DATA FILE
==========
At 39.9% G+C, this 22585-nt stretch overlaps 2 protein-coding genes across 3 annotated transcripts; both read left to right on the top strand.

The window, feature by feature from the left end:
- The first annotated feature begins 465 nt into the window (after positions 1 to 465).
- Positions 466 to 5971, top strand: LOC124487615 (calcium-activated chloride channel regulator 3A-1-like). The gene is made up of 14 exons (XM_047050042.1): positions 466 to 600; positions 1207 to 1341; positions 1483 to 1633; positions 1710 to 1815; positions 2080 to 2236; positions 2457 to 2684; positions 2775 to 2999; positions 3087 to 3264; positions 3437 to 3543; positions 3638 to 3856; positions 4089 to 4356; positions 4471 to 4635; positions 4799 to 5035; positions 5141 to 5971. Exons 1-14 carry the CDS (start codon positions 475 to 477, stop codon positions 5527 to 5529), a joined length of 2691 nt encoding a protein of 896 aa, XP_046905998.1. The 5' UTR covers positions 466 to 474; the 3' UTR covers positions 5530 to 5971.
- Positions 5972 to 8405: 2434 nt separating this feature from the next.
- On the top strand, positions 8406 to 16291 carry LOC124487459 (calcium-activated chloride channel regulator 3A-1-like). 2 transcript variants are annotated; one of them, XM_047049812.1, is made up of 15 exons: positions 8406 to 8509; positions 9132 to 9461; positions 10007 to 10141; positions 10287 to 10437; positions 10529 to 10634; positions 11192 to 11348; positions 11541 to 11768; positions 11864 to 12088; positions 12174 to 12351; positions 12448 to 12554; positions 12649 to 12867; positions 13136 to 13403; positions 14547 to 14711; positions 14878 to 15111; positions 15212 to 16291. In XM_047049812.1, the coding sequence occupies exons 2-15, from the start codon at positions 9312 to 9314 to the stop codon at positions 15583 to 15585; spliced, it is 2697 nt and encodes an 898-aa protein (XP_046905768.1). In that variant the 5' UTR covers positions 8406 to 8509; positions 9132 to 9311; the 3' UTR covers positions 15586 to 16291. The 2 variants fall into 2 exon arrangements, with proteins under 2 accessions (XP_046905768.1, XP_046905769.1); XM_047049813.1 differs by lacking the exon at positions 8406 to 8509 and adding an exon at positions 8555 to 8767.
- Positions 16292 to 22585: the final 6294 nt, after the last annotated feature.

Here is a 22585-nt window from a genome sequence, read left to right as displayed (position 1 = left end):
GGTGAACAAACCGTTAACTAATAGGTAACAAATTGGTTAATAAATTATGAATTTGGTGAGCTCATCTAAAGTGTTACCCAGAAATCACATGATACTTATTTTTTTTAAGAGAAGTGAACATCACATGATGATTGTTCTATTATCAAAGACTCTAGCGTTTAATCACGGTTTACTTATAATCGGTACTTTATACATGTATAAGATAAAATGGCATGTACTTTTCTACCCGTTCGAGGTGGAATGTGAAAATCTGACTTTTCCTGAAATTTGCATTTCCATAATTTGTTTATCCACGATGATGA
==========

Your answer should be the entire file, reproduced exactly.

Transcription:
At 39.9% G+C, this 22585-nt stretch overlaps 2 protein-coding genes across 3 annotated transcripts; both read left to right on the top strand.

The window, feature by feature from the left end:
- The first annotated feature begins 465 nt into the window (after positions 1 to 465).
- Positions 466 to 5971, top strand: LOC124487615 (calcium-activated chloride channel regulator 3A-1-like). The gene is made up of 14 exons (XM_047050042.1): positions 466 to 600; positions 1207 to 1341; positions 1483 to 1633; positions 1710 to 1815; positions 2080 to 2236; positions 2457 to 2684; positions 2775 to 2999; positions 3087 to 3264; positions 3437 to 3543; positions 3638 to 3856; positions 4089 to 4356; positions 4471 to 4635; positions 4799 to 5035; positions 5141 to 5971. Exons 1-14 carry the CDS (start codon positions 475 to 477, stop codon positions 5527 to 5529), a joined length of 2691 nt encoding a protein of 896 aa, XP_046905998.1. The 5' UTR covers positions 466 to 474; the 3' UTR covers positions 5530 to 5971.
- Positions 5972 to 8405: 2434 nt separating this feature from the next.
- On the top strand, positions 8406 to 16291 carry LOC124487459 (calcium-activated chloride channel regulator 3A-1-like). 2 transcript variants are annotated; one of them, XM_047049812.1, is made up of 15 exons: positions 8406 to 8509; positions 9132 to 9461; positions 10007 to 10141; positions 10287 to 10437; positions 10529 to 10634; positions 11192 to 11348; positions 11541 to 11768; positions 11864 to 12088; positions 12174 to 12351; positions 12448 to 12554; positions 12649 to 12867; positions 13136 to 13403; positions 14547 to 14711; positions 14878 to 15111; positions 15212 to 16291. In XM_047049812.1, the coding sequence occupies exons 2-15, from the start codon at positions 9312 to 9314 to the stop codon at positions 15583 to 15585; spliced, it is 2697 nt and encodes an 898-aa protein (XP_046905768.1). In that variant the 5' UTR covers positions 8406 to 8509; positions 9132 to 9311; the 3' UTR covers positions 15586 to 16291. The 2 variants fall into 2 exon arrangements, with proteins under 2 accessions (XP_046905768.1, XP_046905769.1); XM_047049813.1 differs by lacking the exon at positions 8406 to 8509 and adding an exon at positions 8555 to 8767.
- Positions 16292 to 22585: the final 6294 nt, after the last annotated feature.

Here is a 22585-nt window from a genome sequence, read left to right as displayed (position 1 = left end):
GGTGAACAAACCGTTAACTAATAGGTAACAAATTGGTTAATAAATTATGAATTTGGTGAGCTCATCTAAAGTGTTACCCAGAAATCACATGATACTTATTTTTTTTAAGAGAAGTGAACATCACATGATGATTGTTCTATTATCAAAGACTCTAGCGTTTAATCACGGTTTACTTATAATCGGTACTTTATACATGTATAAGATAAAATGGCATGTACTTTTCTACCCGTTCGAGGTGGAATGTGAAAATCTGACTTTTCCTGAAATTTGCATTTCCATAATTTGTTTATCCACGATGATGA